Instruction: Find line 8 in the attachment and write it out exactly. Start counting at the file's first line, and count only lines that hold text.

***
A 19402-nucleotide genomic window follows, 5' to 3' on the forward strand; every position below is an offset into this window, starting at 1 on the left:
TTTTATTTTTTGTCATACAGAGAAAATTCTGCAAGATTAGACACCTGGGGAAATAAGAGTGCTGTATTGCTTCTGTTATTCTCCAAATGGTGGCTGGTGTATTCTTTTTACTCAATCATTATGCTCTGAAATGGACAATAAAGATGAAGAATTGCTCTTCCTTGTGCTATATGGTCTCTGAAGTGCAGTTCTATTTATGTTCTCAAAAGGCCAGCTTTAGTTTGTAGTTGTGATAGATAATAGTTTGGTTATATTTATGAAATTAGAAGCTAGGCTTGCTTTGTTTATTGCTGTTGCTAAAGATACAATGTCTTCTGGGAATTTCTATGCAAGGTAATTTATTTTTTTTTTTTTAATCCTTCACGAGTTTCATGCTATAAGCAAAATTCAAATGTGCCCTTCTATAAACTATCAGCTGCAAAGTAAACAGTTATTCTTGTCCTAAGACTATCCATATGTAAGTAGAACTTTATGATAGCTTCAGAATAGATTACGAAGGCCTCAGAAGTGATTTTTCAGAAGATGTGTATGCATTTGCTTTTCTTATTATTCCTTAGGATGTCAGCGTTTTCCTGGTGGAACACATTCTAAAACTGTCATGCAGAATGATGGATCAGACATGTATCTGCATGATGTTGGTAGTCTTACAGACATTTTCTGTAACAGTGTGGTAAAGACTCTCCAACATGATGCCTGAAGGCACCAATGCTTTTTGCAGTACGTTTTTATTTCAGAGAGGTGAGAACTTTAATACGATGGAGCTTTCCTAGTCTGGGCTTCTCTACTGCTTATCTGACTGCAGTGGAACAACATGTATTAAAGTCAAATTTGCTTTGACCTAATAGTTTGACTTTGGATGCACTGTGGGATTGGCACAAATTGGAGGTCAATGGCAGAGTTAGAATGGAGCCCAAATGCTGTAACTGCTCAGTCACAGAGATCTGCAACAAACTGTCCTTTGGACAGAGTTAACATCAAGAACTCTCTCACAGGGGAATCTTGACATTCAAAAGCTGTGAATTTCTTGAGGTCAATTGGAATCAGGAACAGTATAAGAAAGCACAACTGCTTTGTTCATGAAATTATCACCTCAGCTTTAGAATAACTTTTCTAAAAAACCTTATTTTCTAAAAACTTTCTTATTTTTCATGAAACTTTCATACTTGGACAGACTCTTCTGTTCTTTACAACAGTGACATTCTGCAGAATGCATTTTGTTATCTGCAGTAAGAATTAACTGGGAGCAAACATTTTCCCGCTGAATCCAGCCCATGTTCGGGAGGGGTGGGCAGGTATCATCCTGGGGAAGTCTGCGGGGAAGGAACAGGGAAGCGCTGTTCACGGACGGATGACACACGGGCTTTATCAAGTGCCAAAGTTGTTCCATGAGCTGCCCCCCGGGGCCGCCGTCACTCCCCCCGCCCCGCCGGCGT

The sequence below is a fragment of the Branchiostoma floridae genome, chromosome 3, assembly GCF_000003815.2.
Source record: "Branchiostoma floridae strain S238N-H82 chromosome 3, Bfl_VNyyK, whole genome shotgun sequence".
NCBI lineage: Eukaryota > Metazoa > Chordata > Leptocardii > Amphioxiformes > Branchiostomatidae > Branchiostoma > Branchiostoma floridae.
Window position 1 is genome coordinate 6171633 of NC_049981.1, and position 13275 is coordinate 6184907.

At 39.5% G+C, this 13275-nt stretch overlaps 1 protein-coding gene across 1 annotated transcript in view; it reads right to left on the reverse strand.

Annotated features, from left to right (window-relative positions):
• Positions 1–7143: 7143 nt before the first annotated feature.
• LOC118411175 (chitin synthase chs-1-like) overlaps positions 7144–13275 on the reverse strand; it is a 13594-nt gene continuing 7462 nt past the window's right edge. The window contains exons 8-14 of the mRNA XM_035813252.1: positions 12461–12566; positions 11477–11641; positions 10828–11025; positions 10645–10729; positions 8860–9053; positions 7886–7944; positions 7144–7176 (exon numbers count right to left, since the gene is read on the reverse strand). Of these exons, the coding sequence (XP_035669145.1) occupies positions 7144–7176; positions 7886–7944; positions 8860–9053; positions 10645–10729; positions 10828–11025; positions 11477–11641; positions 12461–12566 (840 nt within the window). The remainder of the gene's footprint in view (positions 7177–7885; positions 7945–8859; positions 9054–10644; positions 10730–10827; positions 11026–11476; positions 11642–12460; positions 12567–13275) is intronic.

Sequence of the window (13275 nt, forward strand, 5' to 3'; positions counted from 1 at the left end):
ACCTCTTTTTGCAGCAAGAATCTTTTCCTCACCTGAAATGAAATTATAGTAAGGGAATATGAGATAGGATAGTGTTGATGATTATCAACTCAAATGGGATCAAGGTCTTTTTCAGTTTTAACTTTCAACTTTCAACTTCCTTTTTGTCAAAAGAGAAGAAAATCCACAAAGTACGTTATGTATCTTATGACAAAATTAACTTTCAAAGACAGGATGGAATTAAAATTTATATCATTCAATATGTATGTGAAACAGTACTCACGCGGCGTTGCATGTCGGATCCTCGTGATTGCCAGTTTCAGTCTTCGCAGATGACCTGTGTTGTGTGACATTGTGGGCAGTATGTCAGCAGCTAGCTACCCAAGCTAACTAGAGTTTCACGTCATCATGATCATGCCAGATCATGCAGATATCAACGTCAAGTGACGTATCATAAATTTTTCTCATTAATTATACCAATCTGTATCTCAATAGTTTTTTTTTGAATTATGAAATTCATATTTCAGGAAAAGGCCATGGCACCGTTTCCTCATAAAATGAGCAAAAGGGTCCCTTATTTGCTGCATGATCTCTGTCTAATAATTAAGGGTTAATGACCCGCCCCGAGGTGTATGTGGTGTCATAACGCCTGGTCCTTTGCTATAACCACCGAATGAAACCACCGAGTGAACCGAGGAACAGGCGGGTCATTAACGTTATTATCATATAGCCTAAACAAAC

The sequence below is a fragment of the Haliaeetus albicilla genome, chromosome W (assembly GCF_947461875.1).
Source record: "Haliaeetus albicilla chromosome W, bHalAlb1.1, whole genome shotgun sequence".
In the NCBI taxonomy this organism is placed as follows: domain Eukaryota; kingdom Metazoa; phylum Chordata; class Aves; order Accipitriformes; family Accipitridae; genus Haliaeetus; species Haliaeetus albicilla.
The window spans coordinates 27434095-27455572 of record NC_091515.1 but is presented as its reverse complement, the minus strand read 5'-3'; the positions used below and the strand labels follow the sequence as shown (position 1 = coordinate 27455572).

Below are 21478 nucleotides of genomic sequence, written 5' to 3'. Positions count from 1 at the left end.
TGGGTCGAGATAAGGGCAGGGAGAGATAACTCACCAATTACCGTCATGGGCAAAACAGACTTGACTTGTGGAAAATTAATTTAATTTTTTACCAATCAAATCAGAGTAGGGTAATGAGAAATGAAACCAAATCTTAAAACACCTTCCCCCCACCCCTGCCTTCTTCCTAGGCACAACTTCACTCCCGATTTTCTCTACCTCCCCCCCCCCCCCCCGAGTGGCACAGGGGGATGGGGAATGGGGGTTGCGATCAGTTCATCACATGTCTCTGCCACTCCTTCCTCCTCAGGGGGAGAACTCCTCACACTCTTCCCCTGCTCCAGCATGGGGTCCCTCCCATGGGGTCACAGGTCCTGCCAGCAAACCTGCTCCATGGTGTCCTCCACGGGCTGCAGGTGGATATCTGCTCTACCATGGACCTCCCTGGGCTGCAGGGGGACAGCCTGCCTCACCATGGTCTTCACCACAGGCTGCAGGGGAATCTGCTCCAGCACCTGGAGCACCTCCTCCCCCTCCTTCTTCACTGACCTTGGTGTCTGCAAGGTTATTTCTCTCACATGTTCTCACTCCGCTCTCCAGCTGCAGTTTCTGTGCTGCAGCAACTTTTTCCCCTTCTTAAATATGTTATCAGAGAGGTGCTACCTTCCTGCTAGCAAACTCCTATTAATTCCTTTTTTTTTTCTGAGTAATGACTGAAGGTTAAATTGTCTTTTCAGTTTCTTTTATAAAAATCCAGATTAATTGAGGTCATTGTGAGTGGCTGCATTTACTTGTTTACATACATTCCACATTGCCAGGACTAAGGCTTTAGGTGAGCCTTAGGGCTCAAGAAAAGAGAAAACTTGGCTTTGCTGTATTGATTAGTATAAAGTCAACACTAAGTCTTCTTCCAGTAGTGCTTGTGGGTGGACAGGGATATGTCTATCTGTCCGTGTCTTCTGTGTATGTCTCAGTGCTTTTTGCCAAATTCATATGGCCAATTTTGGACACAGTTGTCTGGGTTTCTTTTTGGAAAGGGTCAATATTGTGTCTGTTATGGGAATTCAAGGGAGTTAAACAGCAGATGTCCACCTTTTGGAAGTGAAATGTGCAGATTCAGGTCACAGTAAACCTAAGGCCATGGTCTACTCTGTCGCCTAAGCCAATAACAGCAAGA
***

Annotated features, from left to right (window-relative positions):